I AM waiting for you. Come back out and
Into the open. I will no longer distract you
With earth, wind, and fire – I never have.
These were gifts as you are gifts to me.
Come back out to me and quiet rest I WILL give.

Noticing the Holy

Henry and Brownie
Above: Henry and Brownie

2nd Sunday After Pentecost: Matthew 9:35-10:8

At the end of winter and the beginning of spring, Ann, Henry, and I got a dog and named him Brownie. Brownie is a Morkie, or a cross between a Yorkshire terrier and a Maltese. In other words, he’s super cute. Ann and I have never been dog people, but every time we visited friends with dogs, or came across dogs on evening walks our hearts softened towards them. This softening of the heart combined with Henry telling us he wanted a dog made us finally give in and get our little Brownie. Since Brownie has entered into our lives, I have observed something about our family. We have started to notice more. Perhaps having a dog in one’s life helps us to cultivate a slower pace of life? This slowing down and noticing happens on our evening walks with Brownie, and going for a stroll has helped to cultivate at least four things. Walking a dog helps to cultivate mindfulness, responsibility, beauty, and compassion.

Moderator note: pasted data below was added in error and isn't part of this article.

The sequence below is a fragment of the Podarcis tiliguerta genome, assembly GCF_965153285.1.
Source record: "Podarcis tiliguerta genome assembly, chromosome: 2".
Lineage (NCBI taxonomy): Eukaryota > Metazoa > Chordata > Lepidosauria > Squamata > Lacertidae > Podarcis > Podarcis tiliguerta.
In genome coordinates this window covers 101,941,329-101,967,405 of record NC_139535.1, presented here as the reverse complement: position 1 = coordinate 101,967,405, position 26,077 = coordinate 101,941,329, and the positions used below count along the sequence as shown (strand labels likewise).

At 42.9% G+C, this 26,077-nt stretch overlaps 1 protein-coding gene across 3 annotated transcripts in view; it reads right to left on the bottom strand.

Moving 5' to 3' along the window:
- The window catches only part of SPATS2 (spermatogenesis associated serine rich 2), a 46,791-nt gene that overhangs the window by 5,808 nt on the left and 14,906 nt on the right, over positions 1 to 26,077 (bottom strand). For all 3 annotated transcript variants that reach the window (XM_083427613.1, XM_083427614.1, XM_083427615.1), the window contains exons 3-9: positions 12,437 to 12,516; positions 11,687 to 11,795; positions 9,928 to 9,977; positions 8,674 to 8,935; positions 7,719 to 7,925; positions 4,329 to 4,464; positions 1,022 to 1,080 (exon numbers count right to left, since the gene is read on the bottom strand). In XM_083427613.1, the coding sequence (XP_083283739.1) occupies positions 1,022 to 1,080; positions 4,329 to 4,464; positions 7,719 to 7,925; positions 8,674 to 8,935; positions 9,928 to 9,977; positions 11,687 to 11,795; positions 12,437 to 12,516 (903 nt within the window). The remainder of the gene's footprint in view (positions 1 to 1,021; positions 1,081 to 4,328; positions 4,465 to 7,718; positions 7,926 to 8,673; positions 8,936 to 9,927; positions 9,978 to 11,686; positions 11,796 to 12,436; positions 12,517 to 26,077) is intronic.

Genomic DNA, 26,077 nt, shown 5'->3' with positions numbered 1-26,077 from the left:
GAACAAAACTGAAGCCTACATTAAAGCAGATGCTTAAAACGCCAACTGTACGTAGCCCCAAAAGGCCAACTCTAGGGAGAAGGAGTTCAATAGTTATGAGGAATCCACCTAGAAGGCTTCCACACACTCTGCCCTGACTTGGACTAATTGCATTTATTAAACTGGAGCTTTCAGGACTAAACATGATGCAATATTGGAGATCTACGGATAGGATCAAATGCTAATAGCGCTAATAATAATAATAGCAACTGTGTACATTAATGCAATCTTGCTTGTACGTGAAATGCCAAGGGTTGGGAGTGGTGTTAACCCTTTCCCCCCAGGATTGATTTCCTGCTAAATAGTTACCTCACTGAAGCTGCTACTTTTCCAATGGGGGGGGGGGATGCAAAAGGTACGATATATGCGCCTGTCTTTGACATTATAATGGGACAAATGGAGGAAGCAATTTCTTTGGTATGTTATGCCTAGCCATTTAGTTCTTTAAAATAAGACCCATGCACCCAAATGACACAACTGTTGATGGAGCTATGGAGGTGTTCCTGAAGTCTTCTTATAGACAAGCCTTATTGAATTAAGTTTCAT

Mindfulness

When we are out and about in our neighborhood, and when the walking pace is slow and steady, I start to notice the smell of the air, the softness of the breeze. Ann may notice a new house for sale, and that Henry has his shoes on the wrong feet – again. Brownie is aware of the grass. He makes no distinction between the tall or the freshly cut even though humans are drawn to the order of a well manicured lawn. Also, voices in conversation sound different outside, and even if we have seen each other all day long, there is something about changing the context that makes conversation fresh, new, and rewarding.

Responsibility